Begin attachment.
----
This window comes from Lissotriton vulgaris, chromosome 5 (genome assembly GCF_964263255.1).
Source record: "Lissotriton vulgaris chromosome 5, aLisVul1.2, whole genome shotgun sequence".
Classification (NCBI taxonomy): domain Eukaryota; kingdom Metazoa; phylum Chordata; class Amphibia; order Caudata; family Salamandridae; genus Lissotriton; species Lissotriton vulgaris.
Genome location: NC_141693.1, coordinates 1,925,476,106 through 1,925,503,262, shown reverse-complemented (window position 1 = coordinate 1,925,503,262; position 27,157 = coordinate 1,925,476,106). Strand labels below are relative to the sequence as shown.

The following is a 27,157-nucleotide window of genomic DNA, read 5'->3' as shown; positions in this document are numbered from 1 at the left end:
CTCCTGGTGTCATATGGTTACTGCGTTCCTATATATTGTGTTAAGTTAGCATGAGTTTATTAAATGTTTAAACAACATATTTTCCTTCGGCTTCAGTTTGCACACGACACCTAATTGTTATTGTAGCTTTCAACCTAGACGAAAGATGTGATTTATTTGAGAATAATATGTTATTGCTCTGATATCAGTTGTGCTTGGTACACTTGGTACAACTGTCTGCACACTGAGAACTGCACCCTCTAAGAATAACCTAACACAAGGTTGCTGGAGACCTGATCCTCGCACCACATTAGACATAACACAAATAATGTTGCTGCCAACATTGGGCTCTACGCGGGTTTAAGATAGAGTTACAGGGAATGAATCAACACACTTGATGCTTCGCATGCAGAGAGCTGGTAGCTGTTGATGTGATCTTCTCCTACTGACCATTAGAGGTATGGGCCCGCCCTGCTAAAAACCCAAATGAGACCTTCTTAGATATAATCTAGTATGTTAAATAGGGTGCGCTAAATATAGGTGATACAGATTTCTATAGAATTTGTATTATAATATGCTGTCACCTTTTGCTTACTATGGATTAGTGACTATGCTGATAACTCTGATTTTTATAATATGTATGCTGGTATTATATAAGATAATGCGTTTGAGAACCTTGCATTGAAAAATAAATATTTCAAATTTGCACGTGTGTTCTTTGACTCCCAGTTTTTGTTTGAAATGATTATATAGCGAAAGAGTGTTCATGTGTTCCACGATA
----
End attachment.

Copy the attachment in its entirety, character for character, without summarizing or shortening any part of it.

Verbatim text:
This window comes from Lissotriton vulgaris, chromosome 5 (genome assembly GCF_964263255.1).
Source record: "Lissotriton vulgaris chromosome 5, aLisVul1.2, whole genome shotgun sequence".
Classification (NCBI taxonomy): domain Eukaryota; kingdom Metazoa; phylum Chordata; class Amphibia; order Caudata; family Salamandridae; genus Lissotriton; species Lissotriton vulgaris.
Genome location: NC_141693.1, coordinates 1,925,476,106 through 1,925,503,262, shown reverse-complemented (window position 1 = coordinate 1,925,503,262; position 27,157 = coordinate 1,925,476,106). Strand labels below are relative to the sequence as shown.

The following is a 27,157-nucleotide window of genomic DNA, read 5'->3' as shown; positions in this document are numbered from 1 at the left end:
CTCCTGGTGTCATATGGTTACTGCGTTCCTATATATTGTGTTAAGTTAGCATGAGTTTATTAAATGTTTAAACAACATATTTTCCTTCGGCTTCAGTTTGCACACGACACCTAATTGTTATTGTAGCTTTCAACCTAGACGAAAGATGTGATTTATTTGAGAATAATATGTTATTGCTCTGATATCAGTTGTGCTTGGTACACTTGGTACAACTGTCTGCACACTGAGAACTGCACCCTCTAAGAATAACCTAACACAAGGTTGCTGGAGACCTGATCCTCGCACCACATTAGACATAACACAAATAATGTTGCTGCCAACATTGGGCTCTACGCGGGTTTAAGATAGAGTTACAGGGAATGAATCAACACACTTGATGCTTCGCATGCAGAGAGCTGGTAGCTGTTGATGTGATCTTCTCCTACTGACCATTAGAGGTATGGGCCCGCCCTGCTAAAAACCCAAATGAGACCTTCTTAGATATAATCTAGTATGTTAAATAGGGTGCGCTAAATATAGGTGATACAGATTTCTATAGAATTTGTATTATAATATGCTGTCACCTTTTGCTTACTATGGATTAGTGACTATGCTGATAACTCTGATTTTTATAATATGTATGCTGGTATTATATAAGATAATGCGTTTGAGAACCTTGCATTGAAAAATAAATATTTCAAATTTGCACGTGTGTTCTTTGACTCCCAGTTTTTGTTTGAAATGATTATATAGCGAAAGAGTGTTCATGTGTTCCACGATA